The four attached houses of Wheat Row were likely the first speculative housing built after DC became the federal city.
Wheat Row consists of four attached, three-story brick houses built as a unit in the late 18th century. They were built circa 1794 by the Greenleaf Syndicate and their design is attributed to architect William Lovering.
James Greenleaf was the United States Consul in Amsterdam when he visited Washington in 1793. He purchased 3,000 lots in the new city, but later in the year relinquished his lots and with Robert Morris and John Nicholson purchased 6,000 lots. These three men, know as the Greenleaf Syndicate, controlled one third of the saleable land in Washington. Wheat Row contains some of the first houses built by the syndicate.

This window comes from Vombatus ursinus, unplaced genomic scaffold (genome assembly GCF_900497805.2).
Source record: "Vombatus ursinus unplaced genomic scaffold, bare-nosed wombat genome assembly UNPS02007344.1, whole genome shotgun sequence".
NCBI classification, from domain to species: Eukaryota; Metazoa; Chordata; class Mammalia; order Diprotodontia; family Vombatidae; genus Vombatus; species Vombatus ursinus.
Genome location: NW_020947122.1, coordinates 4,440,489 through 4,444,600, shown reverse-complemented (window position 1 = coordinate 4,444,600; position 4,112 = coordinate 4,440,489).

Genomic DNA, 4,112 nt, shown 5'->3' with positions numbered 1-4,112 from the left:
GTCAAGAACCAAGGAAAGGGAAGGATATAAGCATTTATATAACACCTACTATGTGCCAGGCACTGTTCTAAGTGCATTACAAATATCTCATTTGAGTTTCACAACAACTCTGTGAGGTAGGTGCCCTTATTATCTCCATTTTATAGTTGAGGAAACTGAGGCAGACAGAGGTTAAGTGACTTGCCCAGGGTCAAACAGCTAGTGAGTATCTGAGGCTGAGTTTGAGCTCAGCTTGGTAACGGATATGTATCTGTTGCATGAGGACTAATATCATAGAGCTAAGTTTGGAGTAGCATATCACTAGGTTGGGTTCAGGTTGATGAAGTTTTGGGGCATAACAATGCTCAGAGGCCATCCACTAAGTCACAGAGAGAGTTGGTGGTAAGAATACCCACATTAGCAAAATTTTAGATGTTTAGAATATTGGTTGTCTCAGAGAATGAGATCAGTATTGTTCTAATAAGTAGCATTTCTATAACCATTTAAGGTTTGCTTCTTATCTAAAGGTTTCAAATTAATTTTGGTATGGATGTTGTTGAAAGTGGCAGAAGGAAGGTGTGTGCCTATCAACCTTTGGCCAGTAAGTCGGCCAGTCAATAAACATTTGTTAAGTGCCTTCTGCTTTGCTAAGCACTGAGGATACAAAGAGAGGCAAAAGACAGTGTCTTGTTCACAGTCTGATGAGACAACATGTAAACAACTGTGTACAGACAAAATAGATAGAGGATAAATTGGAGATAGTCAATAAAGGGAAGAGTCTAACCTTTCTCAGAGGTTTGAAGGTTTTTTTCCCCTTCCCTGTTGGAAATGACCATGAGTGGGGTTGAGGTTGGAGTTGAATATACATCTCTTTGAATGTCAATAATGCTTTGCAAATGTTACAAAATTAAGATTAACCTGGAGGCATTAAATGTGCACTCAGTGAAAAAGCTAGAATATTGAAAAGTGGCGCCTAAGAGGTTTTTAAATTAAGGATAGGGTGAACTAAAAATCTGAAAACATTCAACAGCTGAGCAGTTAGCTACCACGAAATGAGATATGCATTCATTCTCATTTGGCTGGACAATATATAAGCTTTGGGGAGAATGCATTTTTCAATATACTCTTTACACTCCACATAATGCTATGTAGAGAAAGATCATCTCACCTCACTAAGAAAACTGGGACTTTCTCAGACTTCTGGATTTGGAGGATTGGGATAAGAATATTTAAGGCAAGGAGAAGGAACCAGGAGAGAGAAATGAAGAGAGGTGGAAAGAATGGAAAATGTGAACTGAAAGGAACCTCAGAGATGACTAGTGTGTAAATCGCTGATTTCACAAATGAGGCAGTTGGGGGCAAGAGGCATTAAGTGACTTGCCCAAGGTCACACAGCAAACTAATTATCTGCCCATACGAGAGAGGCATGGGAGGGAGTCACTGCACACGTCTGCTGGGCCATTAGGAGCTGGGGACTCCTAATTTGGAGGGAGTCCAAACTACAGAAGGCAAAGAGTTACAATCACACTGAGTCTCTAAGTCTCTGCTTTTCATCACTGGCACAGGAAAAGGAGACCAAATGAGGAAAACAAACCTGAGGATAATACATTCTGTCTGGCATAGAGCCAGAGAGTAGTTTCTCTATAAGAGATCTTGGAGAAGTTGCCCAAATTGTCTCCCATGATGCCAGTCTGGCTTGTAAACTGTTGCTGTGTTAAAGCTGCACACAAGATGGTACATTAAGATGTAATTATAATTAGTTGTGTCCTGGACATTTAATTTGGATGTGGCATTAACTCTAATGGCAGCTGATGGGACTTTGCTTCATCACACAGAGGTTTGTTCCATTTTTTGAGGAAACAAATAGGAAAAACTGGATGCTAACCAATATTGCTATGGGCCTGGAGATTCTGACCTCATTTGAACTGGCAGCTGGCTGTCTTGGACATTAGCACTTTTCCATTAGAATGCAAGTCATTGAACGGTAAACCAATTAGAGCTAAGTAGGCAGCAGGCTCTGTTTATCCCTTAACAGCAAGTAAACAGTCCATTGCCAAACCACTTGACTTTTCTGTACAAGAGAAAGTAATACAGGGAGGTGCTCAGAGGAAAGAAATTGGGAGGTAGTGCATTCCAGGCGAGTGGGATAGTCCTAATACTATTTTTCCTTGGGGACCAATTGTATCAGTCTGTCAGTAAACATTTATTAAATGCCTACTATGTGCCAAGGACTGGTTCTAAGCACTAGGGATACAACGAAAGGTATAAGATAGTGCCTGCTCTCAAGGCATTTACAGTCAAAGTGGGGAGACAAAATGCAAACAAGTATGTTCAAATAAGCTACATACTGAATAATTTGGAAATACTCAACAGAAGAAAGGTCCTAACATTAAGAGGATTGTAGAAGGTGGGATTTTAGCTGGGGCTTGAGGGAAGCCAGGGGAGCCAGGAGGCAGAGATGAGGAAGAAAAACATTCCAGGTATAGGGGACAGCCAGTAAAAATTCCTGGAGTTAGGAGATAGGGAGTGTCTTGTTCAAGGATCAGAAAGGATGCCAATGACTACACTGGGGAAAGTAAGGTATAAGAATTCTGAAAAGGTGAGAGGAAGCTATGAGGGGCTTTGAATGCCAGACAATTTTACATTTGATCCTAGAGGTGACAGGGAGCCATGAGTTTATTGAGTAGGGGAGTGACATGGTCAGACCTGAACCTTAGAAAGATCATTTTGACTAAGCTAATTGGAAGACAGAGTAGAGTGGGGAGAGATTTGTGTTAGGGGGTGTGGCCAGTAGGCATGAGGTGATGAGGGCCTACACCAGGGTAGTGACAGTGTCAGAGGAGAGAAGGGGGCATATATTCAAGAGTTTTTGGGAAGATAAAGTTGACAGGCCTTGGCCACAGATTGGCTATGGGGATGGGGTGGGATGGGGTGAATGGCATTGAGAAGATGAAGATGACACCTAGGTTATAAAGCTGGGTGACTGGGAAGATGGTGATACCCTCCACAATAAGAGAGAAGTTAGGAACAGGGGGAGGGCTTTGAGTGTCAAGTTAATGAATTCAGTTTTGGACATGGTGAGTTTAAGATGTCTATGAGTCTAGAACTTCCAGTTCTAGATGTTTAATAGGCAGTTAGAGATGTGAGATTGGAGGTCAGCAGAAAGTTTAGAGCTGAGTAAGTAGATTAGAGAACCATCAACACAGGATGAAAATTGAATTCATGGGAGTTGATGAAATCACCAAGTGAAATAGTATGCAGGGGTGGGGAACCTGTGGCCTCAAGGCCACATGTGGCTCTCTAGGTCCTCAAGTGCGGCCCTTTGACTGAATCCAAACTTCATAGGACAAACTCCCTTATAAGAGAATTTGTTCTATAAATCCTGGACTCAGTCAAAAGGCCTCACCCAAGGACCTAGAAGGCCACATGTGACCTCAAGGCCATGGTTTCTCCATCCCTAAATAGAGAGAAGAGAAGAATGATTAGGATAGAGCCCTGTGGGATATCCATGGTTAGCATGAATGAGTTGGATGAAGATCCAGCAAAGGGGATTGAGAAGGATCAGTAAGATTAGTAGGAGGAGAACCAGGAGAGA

Between 1964 and 1966, Wheat Row was rehabilitated as part of Harbour Square, an urban renewal housing project designed by Chloethiel Woodard Smith.
DC Inventory: November 8, 1964 (Joint Committee on Landmarks)
National Register: July 23, 1973